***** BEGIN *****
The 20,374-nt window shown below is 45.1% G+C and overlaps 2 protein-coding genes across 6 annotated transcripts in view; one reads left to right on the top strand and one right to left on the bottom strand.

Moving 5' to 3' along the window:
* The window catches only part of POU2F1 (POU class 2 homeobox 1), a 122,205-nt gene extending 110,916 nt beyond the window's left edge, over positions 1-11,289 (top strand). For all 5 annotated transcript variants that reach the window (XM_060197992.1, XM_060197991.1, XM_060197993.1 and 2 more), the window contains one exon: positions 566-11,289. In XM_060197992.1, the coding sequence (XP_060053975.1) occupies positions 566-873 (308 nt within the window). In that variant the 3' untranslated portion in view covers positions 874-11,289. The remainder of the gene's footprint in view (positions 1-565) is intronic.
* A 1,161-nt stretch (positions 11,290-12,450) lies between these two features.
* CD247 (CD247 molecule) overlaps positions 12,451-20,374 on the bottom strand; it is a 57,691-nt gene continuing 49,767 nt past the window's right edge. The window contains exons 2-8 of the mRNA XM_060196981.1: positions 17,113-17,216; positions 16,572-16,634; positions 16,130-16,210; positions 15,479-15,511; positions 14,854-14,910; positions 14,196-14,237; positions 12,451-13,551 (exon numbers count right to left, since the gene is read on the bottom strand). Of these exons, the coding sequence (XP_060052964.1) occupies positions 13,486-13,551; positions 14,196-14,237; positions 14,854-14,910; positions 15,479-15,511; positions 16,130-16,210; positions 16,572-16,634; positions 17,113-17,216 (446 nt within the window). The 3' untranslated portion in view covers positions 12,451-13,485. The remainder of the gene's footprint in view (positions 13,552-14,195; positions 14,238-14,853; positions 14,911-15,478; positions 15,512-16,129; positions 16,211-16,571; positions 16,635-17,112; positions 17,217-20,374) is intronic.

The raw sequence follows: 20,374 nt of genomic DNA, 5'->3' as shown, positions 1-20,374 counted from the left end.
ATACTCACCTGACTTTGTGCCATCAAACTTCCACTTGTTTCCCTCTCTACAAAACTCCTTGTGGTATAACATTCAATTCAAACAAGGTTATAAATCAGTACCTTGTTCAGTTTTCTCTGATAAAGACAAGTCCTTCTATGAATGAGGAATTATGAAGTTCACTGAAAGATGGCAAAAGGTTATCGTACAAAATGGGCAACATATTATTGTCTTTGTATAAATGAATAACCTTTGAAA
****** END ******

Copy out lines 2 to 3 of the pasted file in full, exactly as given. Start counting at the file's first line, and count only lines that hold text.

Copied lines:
Moving 5' to 3' along the window:
* The window catches only part of POU2F1 (POU class 2 homeobox 1), a 122,205-nt gene extending 110,916 nt beyond the window's left edge, over positions 1-11,289 (top strand). For all 5 annotated transcript variants that reach the window (XM_060197992.1, XM_060197991.1, XM_060197993.1 and 2 more), the window contains one exon: positions 566-11,289. In XM_060197992.1, the coding sequence (XP_060053975.1) occupies positions 566-873 (308 nt within the window). In that variant the 3' untranslated portion in view covers positions 874-11,289. The remainder of the gene's footprint in view (positions 1-565) is intronic.